It’s 7am on a Saturday and SGH is the last place you want to be after a long week of lectures – we get it. But the HCSW placement is actually a unique opportunity to get some practice on the wards before you’re dropped in at the deep end in third year. As per in Medicine (I know you’re tired of hearing it but it really is true) the more you put into it, the more you’ll get out. See below for a list of our best tips on making the most of your time in your lovely grey polo:
In the early days it can be pretty intimidating to be in an unfamiliar role on the ward – you’ll inevitably spend most of your time either feeling like a spare part or like you’re in the way (or both). Unfortunately this is something you’re going to have to get used to as a medical student in the clinical years! To get through the first awkward couple of shifts, make sure you introduce yourself when you get to the ward, clarify your role and, if they don’t offer, ask to shadow a senior HCA. This is a great way to learn how things are done on your ward and to glean some pearls of wisdom from experienced members of staff you wouldn’t normally meet as a medical student. Be interested and friendly – the more the senior staff get to know you, the more likely they are to trust you with certain jobs.
One of the most common tasks that will need doing is patient obs (usually blood pressure, temperature, heart rate, respiratory rate and sats). Make sure to ask for a patient list at handover – on this list it should say how often each patient needs their obs taken (every 2 hours, every 4 hours, daily etc). Offer to take obs for the whole ward if possible – if the ward is full this may well take up most of your time. This is your chance to get ace at manual blood pressures in time for OSCEs! Many wards use automatic BP machines, but try to track down a good old sphygmomanometer and stethoscope. Other jobs that will need doing are BMs (blood sugar tests), weighing and turning the patients. If you see someone doing these ask if they can teach you, and offer to cover some of their patients. These skills and the paperwork involved are great to know about if you’re thinking of joining the NHSP.
Be proactive and answer patients’ call bells – most of the time this will be something easy you can do yourself, such as emptying their bed pan or refilling their water jug. If it’s something you can’t do yourself or you are unsure, let someone know. Even if there are no call bells to answer go round to patients anyway and ask if there is anything they need. Many patients don’t like to bother the nursing staff with relatively minor things, but they are often easy jobs for you and the patient will be so grateful to you for asking! Alternatively you may land yourself a nice chat with a friendly patient, which is a great way to pass some time (and you can sneak some history-taking practice in there too!).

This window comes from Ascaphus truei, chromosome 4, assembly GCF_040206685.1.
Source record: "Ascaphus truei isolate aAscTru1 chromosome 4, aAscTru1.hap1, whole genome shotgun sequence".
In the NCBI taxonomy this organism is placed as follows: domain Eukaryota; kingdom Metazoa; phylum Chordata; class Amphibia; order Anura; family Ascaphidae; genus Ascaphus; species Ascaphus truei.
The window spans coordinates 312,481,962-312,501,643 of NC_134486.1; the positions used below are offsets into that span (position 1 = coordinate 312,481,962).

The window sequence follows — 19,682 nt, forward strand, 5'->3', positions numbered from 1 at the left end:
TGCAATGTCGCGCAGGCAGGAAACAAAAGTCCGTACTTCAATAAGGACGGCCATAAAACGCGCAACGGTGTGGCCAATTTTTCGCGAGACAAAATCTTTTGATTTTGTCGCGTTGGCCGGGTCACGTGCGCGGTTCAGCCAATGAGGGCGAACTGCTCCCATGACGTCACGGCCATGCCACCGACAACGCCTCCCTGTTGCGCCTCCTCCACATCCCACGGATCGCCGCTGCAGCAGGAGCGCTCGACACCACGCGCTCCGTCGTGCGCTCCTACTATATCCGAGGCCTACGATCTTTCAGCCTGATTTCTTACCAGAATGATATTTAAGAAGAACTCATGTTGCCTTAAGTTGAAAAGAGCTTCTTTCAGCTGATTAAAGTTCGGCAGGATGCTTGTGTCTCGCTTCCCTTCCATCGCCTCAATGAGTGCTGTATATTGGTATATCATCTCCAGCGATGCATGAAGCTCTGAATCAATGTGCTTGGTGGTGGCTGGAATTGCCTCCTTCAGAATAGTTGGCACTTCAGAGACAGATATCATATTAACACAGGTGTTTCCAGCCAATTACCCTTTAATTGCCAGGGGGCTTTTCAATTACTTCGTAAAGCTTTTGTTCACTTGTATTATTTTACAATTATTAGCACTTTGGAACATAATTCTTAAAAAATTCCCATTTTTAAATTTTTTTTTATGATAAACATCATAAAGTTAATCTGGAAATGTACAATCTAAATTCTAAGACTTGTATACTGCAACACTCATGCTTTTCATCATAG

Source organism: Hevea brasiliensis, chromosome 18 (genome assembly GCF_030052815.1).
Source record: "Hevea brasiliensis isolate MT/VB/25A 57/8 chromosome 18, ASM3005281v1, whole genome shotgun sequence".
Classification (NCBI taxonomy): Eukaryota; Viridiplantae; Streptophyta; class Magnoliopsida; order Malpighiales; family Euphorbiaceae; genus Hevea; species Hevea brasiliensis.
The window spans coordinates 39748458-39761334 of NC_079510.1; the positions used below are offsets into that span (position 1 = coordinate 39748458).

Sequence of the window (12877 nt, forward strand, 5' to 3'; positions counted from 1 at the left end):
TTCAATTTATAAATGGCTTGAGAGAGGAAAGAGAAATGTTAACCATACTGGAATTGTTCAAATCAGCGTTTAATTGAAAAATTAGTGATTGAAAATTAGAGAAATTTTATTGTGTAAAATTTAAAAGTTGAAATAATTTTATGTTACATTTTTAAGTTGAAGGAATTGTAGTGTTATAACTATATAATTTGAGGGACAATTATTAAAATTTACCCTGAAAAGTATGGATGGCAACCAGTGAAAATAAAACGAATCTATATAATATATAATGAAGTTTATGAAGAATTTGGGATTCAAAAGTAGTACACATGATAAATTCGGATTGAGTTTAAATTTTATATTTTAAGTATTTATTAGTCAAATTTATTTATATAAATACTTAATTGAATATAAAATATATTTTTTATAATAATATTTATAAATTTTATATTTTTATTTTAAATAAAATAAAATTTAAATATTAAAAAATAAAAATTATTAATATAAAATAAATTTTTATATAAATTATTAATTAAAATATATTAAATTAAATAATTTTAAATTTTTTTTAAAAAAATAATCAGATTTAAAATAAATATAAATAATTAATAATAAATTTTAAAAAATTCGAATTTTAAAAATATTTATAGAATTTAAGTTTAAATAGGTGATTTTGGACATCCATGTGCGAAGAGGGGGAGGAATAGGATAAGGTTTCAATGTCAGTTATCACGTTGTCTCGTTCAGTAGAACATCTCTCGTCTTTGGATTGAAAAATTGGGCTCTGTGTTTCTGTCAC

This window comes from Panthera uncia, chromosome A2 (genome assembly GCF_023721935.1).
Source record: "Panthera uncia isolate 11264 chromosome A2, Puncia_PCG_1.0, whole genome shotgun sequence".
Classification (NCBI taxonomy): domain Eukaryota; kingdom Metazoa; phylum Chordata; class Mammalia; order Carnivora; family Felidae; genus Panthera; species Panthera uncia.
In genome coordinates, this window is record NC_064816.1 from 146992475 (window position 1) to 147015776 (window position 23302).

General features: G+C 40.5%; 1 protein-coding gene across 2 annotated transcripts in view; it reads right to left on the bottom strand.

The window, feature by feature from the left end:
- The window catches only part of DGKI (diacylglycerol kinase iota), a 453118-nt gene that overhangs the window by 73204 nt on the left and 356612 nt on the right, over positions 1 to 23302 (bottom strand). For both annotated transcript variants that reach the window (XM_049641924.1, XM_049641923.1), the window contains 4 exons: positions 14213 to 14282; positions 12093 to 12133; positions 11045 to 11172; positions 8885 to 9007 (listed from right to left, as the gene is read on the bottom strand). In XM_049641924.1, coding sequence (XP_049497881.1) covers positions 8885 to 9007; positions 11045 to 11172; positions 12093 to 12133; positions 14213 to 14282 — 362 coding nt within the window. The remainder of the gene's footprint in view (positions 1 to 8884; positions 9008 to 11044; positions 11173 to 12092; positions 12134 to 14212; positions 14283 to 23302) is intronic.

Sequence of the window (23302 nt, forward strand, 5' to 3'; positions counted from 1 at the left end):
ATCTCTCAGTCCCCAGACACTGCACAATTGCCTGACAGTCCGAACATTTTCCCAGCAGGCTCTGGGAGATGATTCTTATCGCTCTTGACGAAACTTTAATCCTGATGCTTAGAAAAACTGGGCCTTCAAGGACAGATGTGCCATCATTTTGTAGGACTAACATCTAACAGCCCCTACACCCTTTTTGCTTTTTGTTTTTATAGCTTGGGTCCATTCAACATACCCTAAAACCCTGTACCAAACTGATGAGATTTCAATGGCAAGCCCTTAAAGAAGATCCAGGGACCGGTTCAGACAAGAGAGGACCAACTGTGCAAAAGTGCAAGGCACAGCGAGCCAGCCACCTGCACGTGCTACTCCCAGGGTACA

Weekend afternoons can be especially quiet at the hospital – however patients are often discharged at this time so keep an eye out for beds you can make before another HCA snatches it up. If there really is nothing else to do it’s time to write up your reflections – bring along a notepad and pen to do this, it looks a lot better than sitting in the staff room on your phone. Another way to fill the time is to look through patient notes, get a feel for decrypting doctors’ handwriting and look up any acronyms you don’t understand. Lastly, bring along a few flashcards for when things get really desperate – hopefully this shouldn’t happen if you try hard enough!
If you feel that staff on your ward are preventing you from doing jobs you have been trained to do, please don’t suffer in silence and pop the placements team an email letting them know your situation and the ward you’re on. All wards should have been briefed about the HCSW placement, however there is occasionally some miscommunication – the placements team should be able to smooth this out.
You may have heard about the opportunity to become a Care Support Worker with NHSP after your HCSW placement. The application process can be long, but once you’re in it’s a great little job to have as a medical student. You can work as frequently or infrequently as you want and the money is good, especially if you work at weekends. Perfect for saving up some cash for that big second year summer! Finally, don’t wish your HCSW shifts away. You’re going to be on the ward all day whether you like it or not, and it will be a long eight hours if you spend it feeling fed up. Stay positive, chat to the patient and make friends with the nurses - the time will fly by.